Parts of the Jerusalem army began to break, surrendering without a fight. Saladin finally began to engage the enemy, with bowmen that had been placed all around the Crusaders. With a huge supply of arrows having been previously prepared, Guy’s army were soon hard-pressed by the deadly barrage, a barrage they were incapable of returning in kind. Saladin ordered his cavalier cavalry to keep what mounted men the Crusaders had left busy, while he readied the main attack.
The army’s formation started to break apart under the strain. Raymond, desperately, formed up his own forces and knights and attempted an attack. The Muslims he faced offered limited resistance, choosing to part and allow his minimal part of the entire force to break out. Having done so, Raymond, along with Balian and his knights, choose to ride off, leaving Guy to his fate.
The departure of Raymond should have been the final blow to Crusader morale, and it did cause many to despair and surrender, but it actually steeled the resolve of others, especially the forces around Guy himself. What infantry that was willing formed up and attacked seeking to break out towards the Sea of Galilee. Their weak attack was thrown back with heavy losses. Most of the Christian cavalry was now dead, forcing the Knights to fight on foot. Saladin’s massive army now moved in for the kill, forcing Guy to retreat north. Saladin may have been further boosted by defecting knights telling him of the situation inside the Jerusalem camp, but this is disputed by sources.
North lay two areas of higher ground, dubbed the “Horns of Hattin” after a small village on their north face. The two hills were, and remain, the remnants of an extinct volcano with some believing that they are the site of the Sermon on the Mount. Contemporary depictions of the battle paint the points as much higher than they are today. At any rate, they were considered large enough to form an effective defensive position by the Crusaders, with what little time remained to them. With the remains of an Iron Age fort helping them and the True Cross as a rallying point, Guy pitched his tent and played the last card left to him.
Seeing the position that Saladin himself was holding within his army, Guy and the knights that were left with him charged towards it, seeking to kill the Sultan, the only thing that could turn the tide of the battle.
The record is unclear, whether two or three charges were attempted. Either way, the Crusaders got dangerously close to their goal, hacking through the Muslin lines. But, the attacks did falter, and Guy’s forces suffered heavily as they retreated both times.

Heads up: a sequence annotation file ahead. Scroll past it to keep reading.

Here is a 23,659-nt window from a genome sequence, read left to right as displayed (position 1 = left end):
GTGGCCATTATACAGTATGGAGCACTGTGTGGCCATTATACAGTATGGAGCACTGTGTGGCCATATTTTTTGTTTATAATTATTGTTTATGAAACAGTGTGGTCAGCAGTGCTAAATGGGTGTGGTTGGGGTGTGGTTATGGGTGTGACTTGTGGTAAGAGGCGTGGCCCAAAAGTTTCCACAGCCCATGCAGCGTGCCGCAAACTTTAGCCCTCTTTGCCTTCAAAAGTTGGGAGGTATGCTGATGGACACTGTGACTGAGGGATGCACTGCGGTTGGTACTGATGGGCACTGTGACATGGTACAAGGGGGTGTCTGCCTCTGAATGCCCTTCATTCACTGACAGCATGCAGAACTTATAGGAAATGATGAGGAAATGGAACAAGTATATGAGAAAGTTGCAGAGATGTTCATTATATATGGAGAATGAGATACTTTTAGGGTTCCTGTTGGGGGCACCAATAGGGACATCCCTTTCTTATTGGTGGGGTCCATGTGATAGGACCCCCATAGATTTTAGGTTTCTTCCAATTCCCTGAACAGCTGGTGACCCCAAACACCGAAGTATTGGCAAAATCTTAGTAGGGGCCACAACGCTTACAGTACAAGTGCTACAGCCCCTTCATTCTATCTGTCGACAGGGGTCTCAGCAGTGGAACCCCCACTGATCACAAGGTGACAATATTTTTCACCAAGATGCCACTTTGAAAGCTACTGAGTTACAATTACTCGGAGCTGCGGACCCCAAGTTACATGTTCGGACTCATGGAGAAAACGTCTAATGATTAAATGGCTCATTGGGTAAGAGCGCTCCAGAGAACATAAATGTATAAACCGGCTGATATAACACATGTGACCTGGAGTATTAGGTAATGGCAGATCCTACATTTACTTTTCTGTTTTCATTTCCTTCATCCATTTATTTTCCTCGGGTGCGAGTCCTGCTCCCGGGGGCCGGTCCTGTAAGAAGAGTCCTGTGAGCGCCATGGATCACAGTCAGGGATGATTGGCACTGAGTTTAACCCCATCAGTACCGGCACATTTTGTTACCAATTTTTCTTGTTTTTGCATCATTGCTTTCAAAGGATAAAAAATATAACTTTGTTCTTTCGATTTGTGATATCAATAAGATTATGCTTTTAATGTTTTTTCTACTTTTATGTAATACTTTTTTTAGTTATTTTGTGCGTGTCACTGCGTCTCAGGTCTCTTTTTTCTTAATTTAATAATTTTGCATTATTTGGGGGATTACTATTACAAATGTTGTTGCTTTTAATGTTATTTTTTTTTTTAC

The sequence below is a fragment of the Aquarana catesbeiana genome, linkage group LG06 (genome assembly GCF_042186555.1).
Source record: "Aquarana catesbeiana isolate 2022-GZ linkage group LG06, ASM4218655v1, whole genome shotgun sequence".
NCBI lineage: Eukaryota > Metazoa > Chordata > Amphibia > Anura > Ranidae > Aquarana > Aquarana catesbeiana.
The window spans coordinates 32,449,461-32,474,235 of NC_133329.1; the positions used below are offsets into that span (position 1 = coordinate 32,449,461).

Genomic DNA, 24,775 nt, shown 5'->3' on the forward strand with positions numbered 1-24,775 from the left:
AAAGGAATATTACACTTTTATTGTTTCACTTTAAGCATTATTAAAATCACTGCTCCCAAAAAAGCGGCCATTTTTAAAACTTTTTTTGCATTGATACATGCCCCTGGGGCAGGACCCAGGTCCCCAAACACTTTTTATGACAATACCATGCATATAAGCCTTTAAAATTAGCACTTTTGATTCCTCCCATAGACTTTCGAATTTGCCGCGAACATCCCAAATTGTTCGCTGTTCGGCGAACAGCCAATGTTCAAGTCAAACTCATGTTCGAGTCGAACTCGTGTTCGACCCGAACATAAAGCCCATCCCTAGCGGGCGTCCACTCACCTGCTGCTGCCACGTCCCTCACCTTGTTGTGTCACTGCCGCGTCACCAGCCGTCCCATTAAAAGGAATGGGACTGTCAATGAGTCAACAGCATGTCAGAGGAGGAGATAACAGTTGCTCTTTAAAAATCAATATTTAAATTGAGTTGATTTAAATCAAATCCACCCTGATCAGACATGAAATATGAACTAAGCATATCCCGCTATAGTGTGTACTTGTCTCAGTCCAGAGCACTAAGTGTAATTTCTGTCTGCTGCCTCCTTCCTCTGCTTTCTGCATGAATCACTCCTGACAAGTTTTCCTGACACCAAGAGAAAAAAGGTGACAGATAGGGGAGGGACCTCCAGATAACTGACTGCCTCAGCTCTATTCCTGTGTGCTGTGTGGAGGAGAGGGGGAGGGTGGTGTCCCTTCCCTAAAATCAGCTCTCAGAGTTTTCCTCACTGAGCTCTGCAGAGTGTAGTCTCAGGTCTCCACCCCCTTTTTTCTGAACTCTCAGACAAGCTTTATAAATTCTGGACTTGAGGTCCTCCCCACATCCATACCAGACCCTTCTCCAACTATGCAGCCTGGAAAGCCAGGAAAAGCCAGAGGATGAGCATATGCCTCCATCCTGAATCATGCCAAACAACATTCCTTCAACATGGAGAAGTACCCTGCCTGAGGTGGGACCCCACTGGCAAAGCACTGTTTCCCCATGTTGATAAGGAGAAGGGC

The last time, the Ayyubids pursued in force and attacked the Christian position on the hill. After a last bitter struggle, Guy, his major supporters and the True Cross were captured and the Crusader army was defeated, most of it killed. Saladin had won his great victory.
Why It’s Decisive – Effect On That War
It ended it, or at least that part of it. Saladin executed Raynald himself in the aftermath, and had Guy imprisoned. Those of the Knightly Orders who had survived were all butchered. Most of the other prisoners were sold as slaves, dramatically reducing the price of that commodity, due to the sheer number of them.
The destruction of the Crusader army left the Kingdom undefended and Saladin took full advantage, taking Acre, Nablus, Jaffa, Tiron, Sidon, Beirut and Ascolon all in quick succession, before turning his attention on Jerusalem itself. Led by Balian, the Christians defended the city long enough to get merciful terms and prevent a massacre on the same level as the 1099 taking of the city. In less then then three months, Saladin had destroyed the Kingdom of Jerusalem.
The Kingdom was apparently dead, but the loss of Jerusalem spurred Europe into action. The Third Crusade was soon called, the “clash of champions” as the great Kings of Europe took sail to liberate the Holy Land again, chief among them Richard the Lionheart. Guy, set free by a scornful Saladin, took part, besieging Acre with a pitiful amount of men, a suicide mission, until the new Crusaders arrived to assist. The war was bloody, with two aborted marches on the Holy City, and ended with an uneasy truce, the Kingdom of Jerusalem restored on a narrow strip of land on the coast, but the city itself still in Muslim hands. Guy became King of Cyprus until his death, Raymond dying of disease the same year as the battle. Saladin lived only another few years, one of the greatest Muslim rulers in history. The Kingdom of Jerusalem lasted another 104 years, before falling to the Mamluks, the end of the Crusades.
Hattin is a lesson on hubris. Guy, unable to turn back, unable to let part of his Kingdom go in order to save the rest, unable to face possible shame as he had before, blundered into successive disasters, until his army no longer had any hope of victory.